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The insignia used by US generals and admirals of OF-10 rank.

Five-star rank is a now widely used term derived from the United States military description for a general or admiral whose badge of rank is designated by five stars.[1] The rank is that of the most senior operational military commanders, and within NATO the rank is designated by the code OF-10.

Not all armed forces have such a rank, and in those that do the actual insignia of the "five-star ranks" may not contain five stars. For example: the insignia for the French OF-10 rank maréchal de france contains 7 stars; the insignia for the Portuguese marechal contains four gold stars; and many of the insignia of the ranks in Commonwealth of Nations contain no stars at all.

Typically, five-star officers hold the rank of General of the Army, admiral of the fleet, grand admiral, field marshal, Generalfeldmarschall, marshal of the Air Force, general of the Air Force, and several other similarly named ranks. Five-star ranks are extremely senior - usually the highest ranks - and thus are very rare; as an active rank, the position exists only in a minority of countries and is usually held by only a very few officers during wartime. In times of peace, it is usually held only as a ceremonial rank.

Despite the rarity and seniority of five-star officers, the leadership of some countries have felt the requirement to propose, and in some cases to adopt, even more senior ranks such as generalissimo, generalissimus, reichsmarschall, first marshal of the empire, admiral of the navy, General of the Armies, etc. These ranks are summarized in the highest military ranks article.

Australian five-star ranks

Only one Australian born officer (Sir Thomas Blamey) has held a substantive Australian five-star rank (field marshal).[nb 2] HM King George VI and HRH Prince Philip, Duke of Edinburgh have held all three Australian five-star ranks in an honorary capacity, and have been the only holders of the Australian ranks of admiral of the fleet and marshal of the RAAF.

Croatian five-star ranks

  • Stožerni general (lit. "staff general", usually translated as general of the army) awarded to six men, none of whom are in active duty.
  • Admiral flote (admiral of the fleet). The rank was called stožerni admiral (lit. "staff admiral") until 1999; only Sveto Letica was awarded this rank – in March 1996, three months before his retirement.

Indian five-star ranks

Around 1998, the Indian Air Force introduced gorget patches (or collar tabs) for its air officers. For marshals of the Indian Air Force (to date only Arjan Singh has attained this rank), the patches display five stars.[2]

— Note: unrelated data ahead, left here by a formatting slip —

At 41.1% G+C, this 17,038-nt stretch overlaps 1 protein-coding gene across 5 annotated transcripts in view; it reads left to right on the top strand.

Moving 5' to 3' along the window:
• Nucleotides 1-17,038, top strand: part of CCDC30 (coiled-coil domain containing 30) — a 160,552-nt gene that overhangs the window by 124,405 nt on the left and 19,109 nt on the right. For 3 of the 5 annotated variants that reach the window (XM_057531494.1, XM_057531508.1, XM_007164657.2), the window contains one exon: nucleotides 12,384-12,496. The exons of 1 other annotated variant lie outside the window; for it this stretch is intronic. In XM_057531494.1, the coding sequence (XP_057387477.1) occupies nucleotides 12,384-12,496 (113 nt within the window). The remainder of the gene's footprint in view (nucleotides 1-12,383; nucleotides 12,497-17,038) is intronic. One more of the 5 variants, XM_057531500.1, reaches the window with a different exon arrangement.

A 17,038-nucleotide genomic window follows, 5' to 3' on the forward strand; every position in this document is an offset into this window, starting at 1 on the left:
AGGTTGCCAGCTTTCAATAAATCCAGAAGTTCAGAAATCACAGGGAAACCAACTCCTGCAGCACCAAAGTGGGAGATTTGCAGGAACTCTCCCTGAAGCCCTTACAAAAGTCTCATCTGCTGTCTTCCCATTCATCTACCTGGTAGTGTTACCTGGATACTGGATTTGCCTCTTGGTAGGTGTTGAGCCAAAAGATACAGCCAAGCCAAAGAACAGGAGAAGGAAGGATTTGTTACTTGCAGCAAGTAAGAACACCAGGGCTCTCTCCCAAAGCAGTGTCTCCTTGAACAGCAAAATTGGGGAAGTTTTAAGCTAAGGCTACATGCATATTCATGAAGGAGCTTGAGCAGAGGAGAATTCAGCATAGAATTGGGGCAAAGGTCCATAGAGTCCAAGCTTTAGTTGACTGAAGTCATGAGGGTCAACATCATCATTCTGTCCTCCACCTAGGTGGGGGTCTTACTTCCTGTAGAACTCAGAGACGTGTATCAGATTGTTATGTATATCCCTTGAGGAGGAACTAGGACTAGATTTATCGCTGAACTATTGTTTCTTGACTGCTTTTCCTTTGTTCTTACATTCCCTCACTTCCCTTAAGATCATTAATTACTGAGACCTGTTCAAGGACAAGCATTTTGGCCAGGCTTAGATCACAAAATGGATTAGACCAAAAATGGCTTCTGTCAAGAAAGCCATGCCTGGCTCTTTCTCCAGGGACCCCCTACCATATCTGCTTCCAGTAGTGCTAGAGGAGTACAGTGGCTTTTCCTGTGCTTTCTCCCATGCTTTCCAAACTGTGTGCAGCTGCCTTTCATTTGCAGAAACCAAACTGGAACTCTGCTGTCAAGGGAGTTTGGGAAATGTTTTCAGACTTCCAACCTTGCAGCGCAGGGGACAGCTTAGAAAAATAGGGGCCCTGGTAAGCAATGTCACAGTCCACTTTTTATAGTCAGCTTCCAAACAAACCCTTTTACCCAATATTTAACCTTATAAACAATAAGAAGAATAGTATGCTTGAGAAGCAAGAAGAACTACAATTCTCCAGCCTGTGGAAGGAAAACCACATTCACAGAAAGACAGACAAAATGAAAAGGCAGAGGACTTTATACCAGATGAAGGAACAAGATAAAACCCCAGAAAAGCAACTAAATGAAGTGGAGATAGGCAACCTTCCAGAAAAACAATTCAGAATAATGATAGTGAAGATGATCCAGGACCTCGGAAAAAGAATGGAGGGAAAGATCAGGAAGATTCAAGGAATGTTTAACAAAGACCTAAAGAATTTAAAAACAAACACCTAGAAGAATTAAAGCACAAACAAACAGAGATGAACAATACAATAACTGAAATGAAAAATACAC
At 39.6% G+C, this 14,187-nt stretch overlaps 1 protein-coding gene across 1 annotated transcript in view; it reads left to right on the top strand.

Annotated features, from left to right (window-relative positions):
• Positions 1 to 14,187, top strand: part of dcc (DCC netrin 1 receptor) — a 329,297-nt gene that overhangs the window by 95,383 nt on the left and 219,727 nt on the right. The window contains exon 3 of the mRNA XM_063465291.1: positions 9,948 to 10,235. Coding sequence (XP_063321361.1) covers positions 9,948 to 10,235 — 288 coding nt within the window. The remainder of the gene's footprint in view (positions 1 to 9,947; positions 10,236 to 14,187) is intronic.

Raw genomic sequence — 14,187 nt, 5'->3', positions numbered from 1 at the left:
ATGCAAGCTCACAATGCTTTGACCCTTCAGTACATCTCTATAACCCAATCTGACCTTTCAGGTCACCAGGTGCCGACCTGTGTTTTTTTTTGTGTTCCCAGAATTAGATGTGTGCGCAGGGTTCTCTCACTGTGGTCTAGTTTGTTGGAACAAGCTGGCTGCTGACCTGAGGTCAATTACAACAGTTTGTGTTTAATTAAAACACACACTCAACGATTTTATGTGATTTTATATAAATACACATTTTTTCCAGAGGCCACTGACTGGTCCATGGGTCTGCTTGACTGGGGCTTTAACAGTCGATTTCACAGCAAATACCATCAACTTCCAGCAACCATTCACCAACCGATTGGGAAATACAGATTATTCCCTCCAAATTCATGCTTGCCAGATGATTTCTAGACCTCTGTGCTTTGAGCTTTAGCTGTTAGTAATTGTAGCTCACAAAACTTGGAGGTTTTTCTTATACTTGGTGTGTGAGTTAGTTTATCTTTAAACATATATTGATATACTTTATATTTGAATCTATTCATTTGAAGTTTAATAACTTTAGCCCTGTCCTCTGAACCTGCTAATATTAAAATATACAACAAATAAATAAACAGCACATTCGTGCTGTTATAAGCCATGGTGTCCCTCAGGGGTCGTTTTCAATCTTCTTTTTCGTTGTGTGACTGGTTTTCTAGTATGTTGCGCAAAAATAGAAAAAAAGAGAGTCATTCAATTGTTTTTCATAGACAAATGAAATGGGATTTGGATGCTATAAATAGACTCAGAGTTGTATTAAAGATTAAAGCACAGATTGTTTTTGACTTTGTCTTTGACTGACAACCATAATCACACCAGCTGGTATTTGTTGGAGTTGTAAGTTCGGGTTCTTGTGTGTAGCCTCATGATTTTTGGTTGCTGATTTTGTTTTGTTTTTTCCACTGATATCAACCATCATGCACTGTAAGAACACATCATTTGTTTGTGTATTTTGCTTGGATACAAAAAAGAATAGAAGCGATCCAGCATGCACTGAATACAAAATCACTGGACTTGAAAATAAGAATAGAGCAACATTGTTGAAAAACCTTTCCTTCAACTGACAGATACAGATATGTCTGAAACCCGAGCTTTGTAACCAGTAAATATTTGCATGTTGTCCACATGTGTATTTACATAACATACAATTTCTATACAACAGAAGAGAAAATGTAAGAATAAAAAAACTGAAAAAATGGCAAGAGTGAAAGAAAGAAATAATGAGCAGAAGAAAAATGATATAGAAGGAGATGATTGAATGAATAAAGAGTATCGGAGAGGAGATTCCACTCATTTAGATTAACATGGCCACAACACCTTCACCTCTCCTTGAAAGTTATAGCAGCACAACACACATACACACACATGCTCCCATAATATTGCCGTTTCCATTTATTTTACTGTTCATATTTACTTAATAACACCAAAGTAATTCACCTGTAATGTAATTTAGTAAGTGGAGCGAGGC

Italian five-star ranks

Pakistani five-star ranks

The following ranks have never been awarded:

Philippine five-star rank

  • Commander-in-chief - only held by the President of the Philippines as stated in the Article VII, Section 18 of the 1987 Constitution that the President should assume his duties and responsibilities as Commander-in-Chief of all Uniformed Services (Police, Jail, Fire, Corrections, Coast Guard, Military) of the Government of the Philippines and has a Five-star rank.

Polish five-star ranks

Marshal of Poland (Marszałek Polski) is a Polish Army five-star rank. There are today no living marshals of Poland, since this rank is bestowed only on military commanders who have achieved victory in war.

Spanish five-star ranks

These ranks have been reserved for the reigning Monarchy of Spain.

UK five-star ranks

The insignia of British five-star commanders usually do not contain stars. An exception to this is the vehicle star plate, mounted on the front of a staff car, which displays five stars.[3]

Promotion to the ranks of admiral of the fleet and marshal of the Royal Air Force is now generally held in abeyance in peacetime with exceptions for special circumstances. Promotion to the rank of field marshal was generally stopped in 1995 as a cost-cutting measure but also allowed for possible exceptions.[4][5] The most recent appointments to one or more five-star ranks are the promotions in 2012 of The Prince of Wales to honorary five-star rank in all three services, and of former Chief of the Defence Staff Lord Guthrie of Craigiebank to the honorary rank of field marshal.[5][6]

US five-star ranks

Five-star ranks were created in the U.S. military during World War II because of the awkward situation created when some American senior commanders were placed in positions commanding allied officers of higher rank.[7] U.S. officers holding five-star rank never retire; they draw full active duty pay for life.[8] The five-star ranks were retired in 1981 on the death of General Omar Bradley.[7]